'Alley', 'LotShape', 'LandContour', 'Utilities', 'LotConfig',
       'LandSlope', 'Neighborhood', 'Condition1', 'Condition2', 'BldgType',
       'HouseStyle', 'OverallQual', 'OverallCond', 'YearBuilt', 'YearRemodAdd',
       'RoofStyle', 'RoofMatl', 'Exterior1st', 'Exterior2nd', 'MasVnrType',
       'MasVnrArea', 'ExterQual', 'ExterCond', 'Foundation', 'BsmtQual',
       'BsmtCond', 'BsmtExposure', 'BsmtFinType1', 'BsmtFinSF1',
       'BsmtFinType2', 'BsmtFinSF2', 'BsmtUnfSF', 'TotalBsmtSF', 'Heating',
       'HeatingQC', 'CentralAir', 'Electrical', '1stFlrSF', '2ndFlrSF',
       'LowQualFinSF', 'GrLivArea', 'BsmtFullBath', 'BsmtHalfBath', 'FullBath',
       'HalfBath', 'BedroomAbvGr', 'KitchenAbvGr', 'KitchenQual',
       'TotRmsAbvGrd', 'Functional', 'Fireplaces', 'FireplaceQu', 'GarageType',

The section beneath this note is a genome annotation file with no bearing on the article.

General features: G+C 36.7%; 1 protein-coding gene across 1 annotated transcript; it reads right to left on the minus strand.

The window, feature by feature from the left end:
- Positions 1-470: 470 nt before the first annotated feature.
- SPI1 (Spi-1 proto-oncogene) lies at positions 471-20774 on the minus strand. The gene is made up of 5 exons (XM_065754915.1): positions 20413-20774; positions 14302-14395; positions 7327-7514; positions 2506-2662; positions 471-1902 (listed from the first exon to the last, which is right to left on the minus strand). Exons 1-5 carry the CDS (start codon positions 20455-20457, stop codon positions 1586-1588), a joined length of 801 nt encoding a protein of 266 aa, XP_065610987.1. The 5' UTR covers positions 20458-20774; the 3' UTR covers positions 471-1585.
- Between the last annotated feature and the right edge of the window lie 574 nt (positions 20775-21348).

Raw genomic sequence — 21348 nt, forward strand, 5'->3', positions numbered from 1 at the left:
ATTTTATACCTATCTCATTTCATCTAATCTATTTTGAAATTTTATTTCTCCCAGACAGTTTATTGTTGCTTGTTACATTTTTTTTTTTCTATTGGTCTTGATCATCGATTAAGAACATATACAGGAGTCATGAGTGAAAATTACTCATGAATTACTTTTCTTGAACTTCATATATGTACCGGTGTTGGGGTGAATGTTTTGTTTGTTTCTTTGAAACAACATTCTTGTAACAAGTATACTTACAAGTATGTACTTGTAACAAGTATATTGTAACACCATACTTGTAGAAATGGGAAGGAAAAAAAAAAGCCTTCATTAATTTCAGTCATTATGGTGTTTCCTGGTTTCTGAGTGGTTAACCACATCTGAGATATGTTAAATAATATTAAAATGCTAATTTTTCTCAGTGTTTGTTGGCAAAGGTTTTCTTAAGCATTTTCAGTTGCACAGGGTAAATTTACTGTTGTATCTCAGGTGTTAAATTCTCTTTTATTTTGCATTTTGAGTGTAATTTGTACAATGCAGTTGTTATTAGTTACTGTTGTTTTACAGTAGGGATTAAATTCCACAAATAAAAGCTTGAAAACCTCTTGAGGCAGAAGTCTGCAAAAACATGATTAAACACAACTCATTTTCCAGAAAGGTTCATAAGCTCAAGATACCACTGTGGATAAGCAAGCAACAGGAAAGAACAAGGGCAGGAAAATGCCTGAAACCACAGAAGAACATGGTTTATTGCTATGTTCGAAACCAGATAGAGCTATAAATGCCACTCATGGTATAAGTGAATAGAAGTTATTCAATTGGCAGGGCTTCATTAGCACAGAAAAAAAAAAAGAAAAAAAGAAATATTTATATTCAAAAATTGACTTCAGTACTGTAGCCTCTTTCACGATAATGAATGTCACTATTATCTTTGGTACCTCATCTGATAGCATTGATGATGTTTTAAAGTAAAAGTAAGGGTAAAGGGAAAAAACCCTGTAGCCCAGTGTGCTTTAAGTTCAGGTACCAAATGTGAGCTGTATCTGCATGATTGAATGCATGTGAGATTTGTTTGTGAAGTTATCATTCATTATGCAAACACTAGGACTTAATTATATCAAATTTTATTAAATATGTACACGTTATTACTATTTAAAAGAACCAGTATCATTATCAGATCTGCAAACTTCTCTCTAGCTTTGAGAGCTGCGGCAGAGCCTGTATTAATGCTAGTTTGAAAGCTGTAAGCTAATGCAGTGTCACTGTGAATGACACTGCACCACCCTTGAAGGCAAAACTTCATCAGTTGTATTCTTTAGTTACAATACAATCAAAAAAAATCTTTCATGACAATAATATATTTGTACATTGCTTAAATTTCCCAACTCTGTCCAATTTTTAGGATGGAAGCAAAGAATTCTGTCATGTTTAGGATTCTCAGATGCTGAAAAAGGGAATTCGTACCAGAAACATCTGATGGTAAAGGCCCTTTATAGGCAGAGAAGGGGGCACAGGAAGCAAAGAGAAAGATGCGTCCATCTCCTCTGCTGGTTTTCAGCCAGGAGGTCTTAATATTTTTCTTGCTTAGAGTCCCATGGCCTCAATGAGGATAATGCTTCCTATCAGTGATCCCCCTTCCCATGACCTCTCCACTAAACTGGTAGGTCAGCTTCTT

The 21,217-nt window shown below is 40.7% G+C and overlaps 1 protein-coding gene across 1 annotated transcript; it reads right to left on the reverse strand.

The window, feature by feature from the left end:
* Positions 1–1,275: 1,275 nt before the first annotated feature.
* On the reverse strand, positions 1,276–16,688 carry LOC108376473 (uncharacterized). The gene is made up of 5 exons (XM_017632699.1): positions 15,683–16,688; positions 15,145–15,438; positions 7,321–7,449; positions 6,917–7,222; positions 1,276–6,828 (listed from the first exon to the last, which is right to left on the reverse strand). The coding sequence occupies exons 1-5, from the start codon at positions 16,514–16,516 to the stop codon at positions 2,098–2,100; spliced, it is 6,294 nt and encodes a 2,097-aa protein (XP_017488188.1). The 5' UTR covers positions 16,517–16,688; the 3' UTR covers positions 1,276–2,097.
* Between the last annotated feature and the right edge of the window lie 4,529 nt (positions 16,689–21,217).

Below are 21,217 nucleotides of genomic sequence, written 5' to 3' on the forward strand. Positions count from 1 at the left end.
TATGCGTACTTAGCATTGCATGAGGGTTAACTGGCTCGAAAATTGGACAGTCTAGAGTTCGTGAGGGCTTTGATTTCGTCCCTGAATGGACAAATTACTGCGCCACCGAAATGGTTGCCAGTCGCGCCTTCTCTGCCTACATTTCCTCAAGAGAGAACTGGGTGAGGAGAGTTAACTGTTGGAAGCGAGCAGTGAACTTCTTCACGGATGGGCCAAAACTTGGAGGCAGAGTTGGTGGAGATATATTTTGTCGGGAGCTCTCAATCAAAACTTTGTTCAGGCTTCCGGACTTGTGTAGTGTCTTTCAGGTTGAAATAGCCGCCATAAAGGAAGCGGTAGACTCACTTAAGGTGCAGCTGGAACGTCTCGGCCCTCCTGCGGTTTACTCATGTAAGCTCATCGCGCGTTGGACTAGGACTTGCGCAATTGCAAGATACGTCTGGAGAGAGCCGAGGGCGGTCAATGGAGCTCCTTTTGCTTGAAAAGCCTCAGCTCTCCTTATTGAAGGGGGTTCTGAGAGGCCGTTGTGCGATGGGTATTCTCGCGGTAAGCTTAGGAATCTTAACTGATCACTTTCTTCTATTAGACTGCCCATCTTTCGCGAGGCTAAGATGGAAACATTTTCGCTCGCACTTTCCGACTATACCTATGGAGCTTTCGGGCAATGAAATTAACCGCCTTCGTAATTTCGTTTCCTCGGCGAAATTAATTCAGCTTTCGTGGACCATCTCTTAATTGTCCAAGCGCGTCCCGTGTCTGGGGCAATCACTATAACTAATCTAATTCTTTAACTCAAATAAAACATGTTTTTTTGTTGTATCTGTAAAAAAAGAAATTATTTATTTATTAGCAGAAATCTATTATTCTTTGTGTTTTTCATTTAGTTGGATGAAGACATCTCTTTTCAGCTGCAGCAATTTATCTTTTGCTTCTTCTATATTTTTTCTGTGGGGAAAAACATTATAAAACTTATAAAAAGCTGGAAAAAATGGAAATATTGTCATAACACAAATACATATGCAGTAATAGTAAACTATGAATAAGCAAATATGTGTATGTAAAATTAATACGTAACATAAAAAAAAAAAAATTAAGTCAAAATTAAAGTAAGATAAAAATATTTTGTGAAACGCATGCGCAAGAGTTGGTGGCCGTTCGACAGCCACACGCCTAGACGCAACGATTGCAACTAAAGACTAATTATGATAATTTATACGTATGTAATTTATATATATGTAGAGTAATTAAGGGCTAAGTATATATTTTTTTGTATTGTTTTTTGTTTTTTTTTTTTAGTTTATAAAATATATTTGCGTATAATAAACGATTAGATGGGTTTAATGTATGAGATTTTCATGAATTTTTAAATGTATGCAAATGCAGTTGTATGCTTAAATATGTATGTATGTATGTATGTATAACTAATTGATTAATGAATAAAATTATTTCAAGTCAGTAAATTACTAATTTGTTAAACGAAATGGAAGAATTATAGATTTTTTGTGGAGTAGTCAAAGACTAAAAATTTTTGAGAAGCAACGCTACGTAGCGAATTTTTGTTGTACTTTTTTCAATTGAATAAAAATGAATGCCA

'GarageYrBlt', 'GarageFinish', 'GarageCars', 'GarageArea', 'GarageQual',
       'GarageCond', 'PavedDrive', 'WoodDeckSF', 'OpenPorchSF',
       'EnclosedPorch', '3SsnPorch', 'ScreenPorch', 'PoolArea', 'PoolQC',
       'Fence', 'MiscFeature', 'MiscVal', 'MoSold', 'YrSold', 'SaleType',
       'SaleCondition', 'SalePrice'],

Data Analysis

The next process on the line is data analysis. We aim at understanding what type of features are we dealing with. Let’s make some questions.

  • Are they all continuous?
  • Do we have categorical features?
  • Are there null values?
  • How are we going to encode the categorical features?

In order to answer the first two questions, let’s execute the following block of code.

					discrete_features = train_df.select_dtypes(include=['int', 'float'])
categorical_features = train_df.select_dtypes(include=['object'])

print(f'Discrete features are: {discrete_features.columns}\n\n Categorical features are: {categorical_features.columns}')

And this is what we get. There are 38 discrete features and 43 categorical features.

					Discrete features are: Index(['Id', 'MSSubClass', 'LotFrontage', 'LotArea', 'OverallQual',